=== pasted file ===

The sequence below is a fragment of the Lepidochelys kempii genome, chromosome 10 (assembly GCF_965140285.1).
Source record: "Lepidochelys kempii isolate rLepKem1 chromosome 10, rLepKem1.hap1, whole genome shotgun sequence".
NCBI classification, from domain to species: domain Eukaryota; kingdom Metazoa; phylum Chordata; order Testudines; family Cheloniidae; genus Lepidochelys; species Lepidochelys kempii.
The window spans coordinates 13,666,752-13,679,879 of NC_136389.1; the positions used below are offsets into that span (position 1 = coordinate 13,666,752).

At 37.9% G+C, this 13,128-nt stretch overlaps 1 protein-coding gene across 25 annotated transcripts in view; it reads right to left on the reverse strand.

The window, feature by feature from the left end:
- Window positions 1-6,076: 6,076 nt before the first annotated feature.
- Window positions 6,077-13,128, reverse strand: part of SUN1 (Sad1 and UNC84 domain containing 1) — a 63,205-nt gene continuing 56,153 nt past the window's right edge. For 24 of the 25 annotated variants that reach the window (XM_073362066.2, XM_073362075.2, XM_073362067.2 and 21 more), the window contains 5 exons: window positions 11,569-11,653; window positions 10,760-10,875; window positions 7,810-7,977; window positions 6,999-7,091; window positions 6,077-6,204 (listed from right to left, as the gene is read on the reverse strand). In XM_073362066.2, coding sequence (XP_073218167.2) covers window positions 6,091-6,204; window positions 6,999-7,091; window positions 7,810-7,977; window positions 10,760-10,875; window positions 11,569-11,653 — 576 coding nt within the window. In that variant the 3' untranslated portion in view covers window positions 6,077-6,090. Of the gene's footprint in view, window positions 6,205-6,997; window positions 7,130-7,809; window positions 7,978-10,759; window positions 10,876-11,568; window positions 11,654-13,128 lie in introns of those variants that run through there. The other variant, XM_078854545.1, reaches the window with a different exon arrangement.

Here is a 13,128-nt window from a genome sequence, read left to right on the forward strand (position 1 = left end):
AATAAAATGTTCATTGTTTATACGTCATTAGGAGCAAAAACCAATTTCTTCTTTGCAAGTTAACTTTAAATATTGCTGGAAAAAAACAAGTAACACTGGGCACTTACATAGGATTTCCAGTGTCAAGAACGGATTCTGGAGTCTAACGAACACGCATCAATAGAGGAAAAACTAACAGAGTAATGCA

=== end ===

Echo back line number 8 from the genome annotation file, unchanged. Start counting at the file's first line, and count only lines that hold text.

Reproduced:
- Window positions 6,077-13,128, reverse strand: part of SUN1 (Sad1 and UNC84 domain containing 1) — a 63,205-nt gene continuing 56,153 nt past the window's right edge. For 24 of the 25 annotated variants that reach the window (XM_073362066.2, XM_073362075.2, XM_073362067.2 and 21 more), the window contains 5 exons: window positions 11,569-11,653; window positions 10,760-10,875; window positions 7,810-7,977; window positions 6,999-7,091; window positions 6,077-6,204 (listed from right to left, as the gene is read on the reverse strand). In XM_073362066.2, coding sequence (XP_073218167.2) covers window positions 6,091-6,204; window positions 6,999-7,091; window positions 7,810-7,977; window positions 10,760-10,875; window positions 11,569-11,653 — 576 coding nt within the window. In that variant the 3' untranslated portion in view covers window positions 6,077-6,090. Of the gene's footprint in view, window positions 6,205-6,997; window positions 7,130-7,809; window positions 7,978-10,759; window positions 10,876-11,568; window positions 11,654-13,128 lie in introns of those variants that run through there. The other variant, XM_078854545.1, reaches the window with a different exon arrangement.